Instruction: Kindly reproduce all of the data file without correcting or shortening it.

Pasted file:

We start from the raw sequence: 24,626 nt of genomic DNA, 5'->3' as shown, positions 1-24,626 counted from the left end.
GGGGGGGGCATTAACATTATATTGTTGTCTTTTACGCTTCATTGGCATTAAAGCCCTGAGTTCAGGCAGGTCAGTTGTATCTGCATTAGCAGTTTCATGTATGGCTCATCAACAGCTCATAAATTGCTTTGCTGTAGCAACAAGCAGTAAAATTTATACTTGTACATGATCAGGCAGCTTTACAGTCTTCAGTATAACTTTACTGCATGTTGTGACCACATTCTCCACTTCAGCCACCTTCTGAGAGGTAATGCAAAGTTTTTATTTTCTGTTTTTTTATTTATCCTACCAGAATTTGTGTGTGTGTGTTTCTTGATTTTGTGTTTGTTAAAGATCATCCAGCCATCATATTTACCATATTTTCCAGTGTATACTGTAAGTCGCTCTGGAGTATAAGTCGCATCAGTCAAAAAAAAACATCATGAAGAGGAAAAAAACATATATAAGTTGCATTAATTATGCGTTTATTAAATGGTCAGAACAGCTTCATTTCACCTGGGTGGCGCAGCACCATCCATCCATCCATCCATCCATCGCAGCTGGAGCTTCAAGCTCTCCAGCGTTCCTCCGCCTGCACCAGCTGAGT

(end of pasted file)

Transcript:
We start from the raw sequence: 24,626 nt of genomic DNA, 5'->3' as shown, positions 1-24,626 counted from the left end.
GGGGGGGGCATTAACATTATATTGTTGTCTTTTACGCTTCATTGGCATTAAAGCCCTGAGTTCAGGCAGGTCAGTTGTATCTGCATTAGCAGTTTCATGTATGGCTCATCAACAGCTCATAAATTGCTTTGCTGTAGCAACAAGCAGTAAAATTTATACTTGTACATGATCAGGCAGCTTTACAGTCTTCAGTATAACTTTACTGCATGTTGTGACCACATTCTCCACTTCAGCCACCTTCTGAGAGGTAATGCAAAGTTTTTATTTTCTGTTTTTTTATTTATCCTACCAGAATTTGTGTGTGTGTGTTTCTTGATTTTGTGTTTGTTAAAGATCATCCAGCCATCATATTTACCATATTTTCCAGTGTATACTGTAAGTCGCTCTGGAGTATAAGTCGCATCAGTCAAAAAAAAACATCATGAAGAGGAAAAAAACATATATAAGTTGCATTAATTATGCGTTTATTAAATGGTCAGAACAGCTTCATTTCACCTGGGTGGCGCAGCACCATCCATCCATCCATCCATCCATCGCAGCTGGAGCTTCAAGCTCTCCAGCGTTCCTCCGCCTGCACCAGCTGAGT